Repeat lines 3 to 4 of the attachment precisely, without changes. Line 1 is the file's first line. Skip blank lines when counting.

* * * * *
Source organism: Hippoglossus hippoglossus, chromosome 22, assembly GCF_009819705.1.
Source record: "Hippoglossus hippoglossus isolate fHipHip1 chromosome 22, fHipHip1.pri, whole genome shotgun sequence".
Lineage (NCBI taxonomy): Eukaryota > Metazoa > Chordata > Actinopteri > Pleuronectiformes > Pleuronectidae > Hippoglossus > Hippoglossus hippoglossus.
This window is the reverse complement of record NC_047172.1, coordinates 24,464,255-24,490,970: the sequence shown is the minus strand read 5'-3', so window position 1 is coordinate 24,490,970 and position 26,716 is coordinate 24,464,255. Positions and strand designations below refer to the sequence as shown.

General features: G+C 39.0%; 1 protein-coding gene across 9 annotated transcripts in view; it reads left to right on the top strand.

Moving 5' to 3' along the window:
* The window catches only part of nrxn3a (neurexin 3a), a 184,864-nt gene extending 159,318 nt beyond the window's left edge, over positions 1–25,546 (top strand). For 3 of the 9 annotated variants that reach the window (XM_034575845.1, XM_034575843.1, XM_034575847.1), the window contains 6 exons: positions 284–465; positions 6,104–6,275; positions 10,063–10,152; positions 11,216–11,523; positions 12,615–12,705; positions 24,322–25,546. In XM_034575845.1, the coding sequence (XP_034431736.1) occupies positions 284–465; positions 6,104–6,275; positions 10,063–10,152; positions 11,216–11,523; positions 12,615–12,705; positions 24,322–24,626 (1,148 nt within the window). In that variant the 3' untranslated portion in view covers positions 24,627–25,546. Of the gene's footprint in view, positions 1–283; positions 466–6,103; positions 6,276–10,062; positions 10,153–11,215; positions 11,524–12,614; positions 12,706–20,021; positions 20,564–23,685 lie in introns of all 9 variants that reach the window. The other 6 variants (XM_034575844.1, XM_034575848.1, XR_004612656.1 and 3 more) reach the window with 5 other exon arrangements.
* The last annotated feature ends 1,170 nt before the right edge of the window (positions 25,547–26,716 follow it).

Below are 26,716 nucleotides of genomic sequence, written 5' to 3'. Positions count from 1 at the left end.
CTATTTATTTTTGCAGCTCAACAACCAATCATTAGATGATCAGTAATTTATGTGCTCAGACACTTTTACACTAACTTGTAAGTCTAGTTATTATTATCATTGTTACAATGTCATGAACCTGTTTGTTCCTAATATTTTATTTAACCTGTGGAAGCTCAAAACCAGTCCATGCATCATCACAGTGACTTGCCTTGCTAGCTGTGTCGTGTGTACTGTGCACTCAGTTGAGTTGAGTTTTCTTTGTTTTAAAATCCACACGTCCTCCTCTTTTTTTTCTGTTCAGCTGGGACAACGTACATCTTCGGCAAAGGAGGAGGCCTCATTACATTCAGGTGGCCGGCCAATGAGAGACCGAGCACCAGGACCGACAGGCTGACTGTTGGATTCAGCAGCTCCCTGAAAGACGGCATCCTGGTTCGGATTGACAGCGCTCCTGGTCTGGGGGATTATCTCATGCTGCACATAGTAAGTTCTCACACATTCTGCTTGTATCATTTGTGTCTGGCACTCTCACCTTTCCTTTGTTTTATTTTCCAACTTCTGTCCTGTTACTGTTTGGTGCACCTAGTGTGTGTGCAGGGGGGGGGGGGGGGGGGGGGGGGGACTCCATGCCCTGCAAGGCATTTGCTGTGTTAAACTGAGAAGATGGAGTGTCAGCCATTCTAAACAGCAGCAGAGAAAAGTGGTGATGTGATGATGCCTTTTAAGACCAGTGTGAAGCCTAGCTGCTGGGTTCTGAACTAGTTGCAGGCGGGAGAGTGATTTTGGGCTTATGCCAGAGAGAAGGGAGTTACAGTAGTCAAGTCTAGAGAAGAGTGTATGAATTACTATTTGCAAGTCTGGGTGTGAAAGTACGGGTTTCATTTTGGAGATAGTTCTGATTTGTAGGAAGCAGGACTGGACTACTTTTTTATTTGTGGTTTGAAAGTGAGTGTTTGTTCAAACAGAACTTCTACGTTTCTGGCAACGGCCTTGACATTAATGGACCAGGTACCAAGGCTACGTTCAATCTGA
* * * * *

Lineage (NCBI taxonomy): Eukaryota > Metazoa > Chordata > Actinopteri > Pleuronectiformes > Pleuronectidae > Hippoglossus > Hippoglossus hippoglossus.
This window is the reverse complement of record NC_047172.1, coordinates 24,464,255-24,490,970: the sequence shown is the minus strand read 5'-3', so window position 1 is coordinate 24,490,970 and position 26,716 is coordinate 24,464,255. Positions and strand designations below refer to the sequence as shown.